NR (at CB): 29 SR: 33 Rating: ***
An Inside Texas conversation with Belton head coach Jay Warrick on Ramonce "R.T." Taylor:
IT: What are Ramonce's strengths as a football player?
Warrick: He has so much physical talent. There are so many things he can do and do well. He has tremendous speed but for a speed guy he has a great knack for gauging his speed when he needs to and he can slow it down when he needs to for blocks, he can accelerate when it's there. He has great vision. He improved game after game. He was always able to make those great athletic runs but he continued to improve throughout his career and I think he's still improving on getting those tough yards up inside, of making yards after contact, he just continues to get better and better at those things and he doesn't take a lot of hits because of vision, speed and quickness. He's very durable because of that. He doesn't have great size for a tailback but because of his athletic ability, he doesn't take a lot of shots. He has great hands; we used him in the passing game. He has tremendous hands and with the speed that goes with that -- his leaping ability. A guy that's 6-foot that probably plays 6-8 just because of his explosiveness. He ends up playing the post for us most of the time in basketball because of that ability. Defensively, because of his speed and quickness -- he's a physical player defensively -- he might of played less than 25-percent of the time defensively and ended up with five interceptions and returned two of those for touchdowns. He's just a phenomenal athlete. He scored twice this year off of punt formation -- he was also our punter. He wasn't a great punter but he had so much pop in his leg, he had a 35-yard average. People didn't rush him because twice they put pressure on him and he tucked the ball and went 70 yards one time and went 80 yards another time against Bryan and against Waco, against good athletes, and they never laid a glove on him. He never ceased to amaze me week after week. Recruiters would ask me if we had highlight film on him and I was like, 'Pick a game' because you're gonna find several in each ball game. He's gotten out of situations as a ball carrier that we call those his 'Houdini runs' because there's no way he should get out of it and he does. There've been plays defensively where eight or nine guys had a legitimate shot at him -- and some of those guys had a shot at him twice on the same play -- and never touched him.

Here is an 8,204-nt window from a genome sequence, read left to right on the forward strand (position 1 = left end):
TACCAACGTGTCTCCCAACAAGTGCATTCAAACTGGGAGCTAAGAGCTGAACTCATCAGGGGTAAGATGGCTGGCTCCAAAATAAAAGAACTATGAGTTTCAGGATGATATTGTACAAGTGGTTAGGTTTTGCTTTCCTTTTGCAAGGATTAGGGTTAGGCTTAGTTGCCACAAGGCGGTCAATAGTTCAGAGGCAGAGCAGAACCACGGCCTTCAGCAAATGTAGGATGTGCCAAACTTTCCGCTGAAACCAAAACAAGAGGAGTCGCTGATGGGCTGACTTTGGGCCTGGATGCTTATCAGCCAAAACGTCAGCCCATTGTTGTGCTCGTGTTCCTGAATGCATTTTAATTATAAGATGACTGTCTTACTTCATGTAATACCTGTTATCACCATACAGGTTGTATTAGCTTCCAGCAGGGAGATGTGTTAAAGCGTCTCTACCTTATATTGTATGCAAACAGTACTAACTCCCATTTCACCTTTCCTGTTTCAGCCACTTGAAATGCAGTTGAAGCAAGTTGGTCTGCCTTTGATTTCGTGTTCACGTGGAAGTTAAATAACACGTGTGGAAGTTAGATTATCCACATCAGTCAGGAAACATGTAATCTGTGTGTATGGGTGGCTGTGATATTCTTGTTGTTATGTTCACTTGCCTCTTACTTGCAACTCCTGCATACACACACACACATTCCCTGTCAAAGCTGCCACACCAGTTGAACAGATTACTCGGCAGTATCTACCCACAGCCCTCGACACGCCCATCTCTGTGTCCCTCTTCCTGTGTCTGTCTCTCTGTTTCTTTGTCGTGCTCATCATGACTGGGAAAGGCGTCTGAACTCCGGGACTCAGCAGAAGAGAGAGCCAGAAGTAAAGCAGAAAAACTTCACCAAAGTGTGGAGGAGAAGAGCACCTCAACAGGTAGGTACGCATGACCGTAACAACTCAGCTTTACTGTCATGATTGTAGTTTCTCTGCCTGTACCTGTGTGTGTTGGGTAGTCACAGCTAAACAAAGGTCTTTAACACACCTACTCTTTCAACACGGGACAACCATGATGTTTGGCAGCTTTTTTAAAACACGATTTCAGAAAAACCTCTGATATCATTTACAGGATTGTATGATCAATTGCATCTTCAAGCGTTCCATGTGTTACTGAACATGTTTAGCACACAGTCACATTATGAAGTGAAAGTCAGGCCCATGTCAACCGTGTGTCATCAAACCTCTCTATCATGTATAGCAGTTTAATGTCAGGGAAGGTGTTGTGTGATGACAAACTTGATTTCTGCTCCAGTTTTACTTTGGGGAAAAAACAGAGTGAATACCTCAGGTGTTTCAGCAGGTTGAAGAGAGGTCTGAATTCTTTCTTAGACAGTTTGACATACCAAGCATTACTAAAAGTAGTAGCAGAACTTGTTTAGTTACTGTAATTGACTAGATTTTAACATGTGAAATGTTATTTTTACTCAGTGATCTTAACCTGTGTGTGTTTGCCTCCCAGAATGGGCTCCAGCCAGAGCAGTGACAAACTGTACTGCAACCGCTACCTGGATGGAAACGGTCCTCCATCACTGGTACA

IT: He's a little bit bigger than I expected him to be...
Warrick: And he's a kid that's never had an opportunity to spend a lot of time in the weight room. He's got good strength but because of him being a multi-sport guy, he goes from sport to sport. He goes from football straight into basketball, from basketball straight into track. All of our teams lift in-season, but that's a little bit different than your off-season workout you're gonna get and he's never had the opportunity to do that so he's got decent strength right now but when he gets in a situation where he's got an opportunity to get in the weight room on a regular basis in an off-season program, I think he can carry 200 and not miss a step.
IT: What are his current measurables?
Warrick: He's 6-foot, between 185 and 190 pounds.
IT: Where does he project to play at Texas?
Warrick: After his junior year, when people first started looking at him, I really thought at that time his best place would be on the defensive side of the ball as a safety or as a corner, but as he progressed through his senior year, the things that he did offensively, I'd think you'd have to start him there because he's such a threat offensively. I think that's the place you'd definitely have to look at him to start with. Just depending on what kind of success he had plus the needs the team has defensively, I just think you almost have to do that just because of the numbers he put up against some very quality 5A football teams.